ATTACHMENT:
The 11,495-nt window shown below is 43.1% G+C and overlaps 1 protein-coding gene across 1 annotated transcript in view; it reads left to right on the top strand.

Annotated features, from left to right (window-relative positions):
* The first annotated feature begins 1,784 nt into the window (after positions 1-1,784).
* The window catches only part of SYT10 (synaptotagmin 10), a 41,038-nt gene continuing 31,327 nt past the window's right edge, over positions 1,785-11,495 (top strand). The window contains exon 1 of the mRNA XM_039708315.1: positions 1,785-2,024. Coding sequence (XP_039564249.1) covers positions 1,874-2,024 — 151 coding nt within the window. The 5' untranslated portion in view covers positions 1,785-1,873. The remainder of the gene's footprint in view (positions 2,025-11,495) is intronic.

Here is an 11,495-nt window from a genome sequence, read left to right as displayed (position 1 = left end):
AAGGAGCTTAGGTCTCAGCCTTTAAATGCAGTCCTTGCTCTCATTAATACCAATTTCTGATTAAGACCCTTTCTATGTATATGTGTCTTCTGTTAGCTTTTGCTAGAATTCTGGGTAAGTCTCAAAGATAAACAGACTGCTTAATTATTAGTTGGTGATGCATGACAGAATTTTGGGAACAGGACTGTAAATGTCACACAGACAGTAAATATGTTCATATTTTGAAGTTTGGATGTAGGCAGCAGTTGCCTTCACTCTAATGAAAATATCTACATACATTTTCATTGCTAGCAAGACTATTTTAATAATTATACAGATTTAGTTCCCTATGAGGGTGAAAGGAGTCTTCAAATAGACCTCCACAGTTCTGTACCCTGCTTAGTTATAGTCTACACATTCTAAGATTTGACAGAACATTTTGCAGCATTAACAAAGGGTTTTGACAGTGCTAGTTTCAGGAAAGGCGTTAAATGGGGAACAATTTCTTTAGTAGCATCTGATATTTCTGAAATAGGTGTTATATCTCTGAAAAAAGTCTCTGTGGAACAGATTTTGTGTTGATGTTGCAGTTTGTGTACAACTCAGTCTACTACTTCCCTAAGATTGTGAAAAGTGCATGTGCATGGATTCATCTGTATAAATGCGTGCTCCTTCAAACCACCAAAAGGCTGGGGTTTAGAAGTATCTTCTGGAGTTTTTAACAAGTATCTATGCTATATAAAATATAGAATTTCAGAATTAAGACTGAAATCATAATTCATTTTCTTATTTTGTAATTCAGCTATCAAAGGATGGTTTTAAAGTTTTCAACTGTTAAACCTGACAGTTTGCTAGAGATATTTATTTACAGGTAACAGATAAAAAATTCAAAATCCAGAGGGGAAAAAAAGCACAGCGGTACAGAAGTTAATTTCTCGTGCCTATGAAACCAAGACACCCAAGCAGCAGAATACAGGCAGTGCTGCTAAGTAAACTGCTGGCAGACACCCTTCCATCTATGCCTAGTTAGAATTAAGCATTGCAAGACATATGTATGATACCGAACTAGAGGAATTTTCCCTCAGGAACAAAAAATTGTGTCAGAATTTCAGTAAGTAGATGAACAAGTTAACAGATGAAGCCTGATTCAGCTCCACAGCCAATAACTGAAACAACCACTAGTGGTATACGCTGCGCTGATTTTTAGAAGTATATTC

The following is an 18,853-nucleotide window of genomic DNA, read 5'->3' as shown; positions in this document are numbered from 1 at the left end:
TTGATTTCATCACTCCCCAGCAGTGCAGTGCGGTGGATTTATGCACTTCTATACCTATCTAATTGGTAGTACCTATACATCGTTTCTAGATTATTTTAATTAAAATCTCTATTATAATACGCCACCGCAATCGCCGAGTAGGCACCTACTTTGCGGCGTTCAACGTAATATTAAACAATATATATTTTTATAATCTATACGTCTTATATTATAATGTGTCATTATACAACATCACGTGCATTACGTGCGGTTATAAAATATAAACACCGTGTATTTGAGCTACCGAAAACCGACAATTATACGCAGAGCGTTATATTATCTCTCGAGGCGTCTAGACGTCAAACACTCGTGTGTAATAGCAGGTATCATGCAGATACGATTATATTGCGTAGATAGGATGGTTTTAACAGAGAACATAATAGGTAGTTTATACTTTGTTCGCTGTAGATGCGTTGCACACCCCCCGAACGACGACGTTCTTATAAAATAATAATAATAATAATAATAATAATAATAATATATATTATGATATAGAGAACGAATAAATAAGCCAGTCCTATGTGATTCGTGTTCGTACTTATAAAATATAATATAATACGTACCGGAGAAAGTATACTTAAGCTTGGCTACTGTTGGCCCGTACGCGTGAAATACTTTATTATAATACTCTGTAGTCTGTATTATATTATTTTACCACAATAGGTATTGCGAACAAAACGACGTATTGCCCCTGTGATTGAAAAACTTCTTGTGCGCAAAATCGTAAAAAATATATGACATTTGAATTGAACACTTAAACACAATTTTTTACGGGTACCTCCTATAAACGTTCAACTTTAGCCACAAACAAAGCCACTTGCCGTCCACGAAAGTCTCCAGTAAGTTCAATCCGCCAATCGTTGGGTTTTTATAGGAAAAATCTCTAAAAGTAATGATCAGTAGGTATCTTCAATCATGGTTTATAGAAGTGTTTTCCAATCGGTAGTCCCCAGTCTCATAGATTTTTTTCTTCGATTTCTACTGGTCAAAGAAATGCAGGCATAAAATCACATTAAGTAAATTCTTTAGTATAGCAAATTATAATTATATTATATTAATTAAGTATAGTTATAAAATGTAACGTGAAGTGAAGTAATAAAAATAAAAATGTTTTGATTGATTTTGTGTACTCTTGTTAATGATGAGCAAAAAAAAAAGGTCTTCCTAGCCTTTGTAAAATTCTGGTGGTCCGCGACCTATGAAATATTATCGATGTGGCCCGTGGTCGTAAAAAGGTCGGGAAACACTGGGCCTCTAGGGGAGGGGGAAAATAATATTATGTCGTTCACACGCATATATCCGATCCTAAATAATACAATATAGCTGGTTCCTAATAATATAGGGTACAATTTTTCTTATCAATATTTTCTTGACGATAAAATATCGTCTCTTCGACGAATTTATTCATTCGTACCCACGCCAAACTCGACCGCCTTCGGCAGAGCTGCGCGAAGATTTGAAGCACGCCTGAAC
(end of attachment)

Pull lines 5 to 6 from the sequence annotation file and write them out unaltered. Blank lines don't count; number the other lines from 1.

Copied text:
Here is an 11,495-nt window from a genome sequence, read left to right as displayed (position 1 = left end):
AAGGAGCTTAGGTCTCAGCCTTTAAATGCAGTCCTTGCTCTCATTAATACCAATTTCTGATTAAGACCCTTTCTATGTATATGTGTCTTCTGTTAGCTTTTGCTAGAATTCTGGGTAAGTCTCAAAGATAAACAGACTGCTTAATTATTAGTTGGTGATGCATGACAGAATTTTGGGAACAGGACTGTAAATGTCACACAGACAGTAAATATGTTCATATTTTGAAGTTTGGATGTAGGCAGCAGTTGCCTTCACTCTAATGAAAATATCTACATACATTTTCATTGCTAGCAAGACTATTTTAATAATTATACAGATTTAGTTCCCTATGAGGGTGAAAGGAGTCTTCAAATAGACCTCCACAGTTCTGTACCCTGCTTAGTTATAGTCTACACATTCTAAGATTTGACAGAACATTTTGCAGCATTAACAAAGGGTTTTGACAGTGCTAGTTTCAGGAAAGGCGTTAAATGGGGAACAATTTCTTTAGTAGCATCTGATATTTCTGAAATAGGTGTTATATCTCTGAAAAAAGTCTCTGTGGAACAGATTTTGTGTTGATGTTGCAGTTTGTGTACAACTCAGTCTACTACTTCCCTAAGATTGTGAAAAGTGCATGTGCATGGATTCATCTGTATAAATGCGTGCTCCTTCAAACCACCAAAAGGCTGGGGTTTAGAAGTATCTTCTGGAGTTTTTAACAAGTATCTATGCTATATAAAATATAGAATTTCAGAATTAAGACTGAAATCATAATTCATTTTCTTATTTTGTAATTCAGCTATCAAAGGATGGTTTTAAAGTTTTCAACTGTTAAACCTGACAGTTTGCTAGAGATATTTATTTACAGGTAACAGATAAAAAATTCAAAATCCAGAGGGGAAAAAAAGCACAGCGGTACAGAAGTTAATTTCTCGTGCCTATGAAACCAAGACACCCAAGCAGCAGAATACAGGCAGTGCTGCTAAGTAAACTGCTGGCAGACACCCTTCCATCTATGCCTAGTTAGAATTAAGCATTGCAAGACATATGTATGATACCGAACTAGAGGAATTTTCCCTCAGGAACAAAAAATTGTGTCAGAATTTCAGTAAGTAGATGAACAAGTTAACAGATGAAGCCTGATTCAGCTCCACAGCCAATAACTGAAACAACCACTAGTGGTATACGCTGCGCTGATTTTTAGAAGTATATTC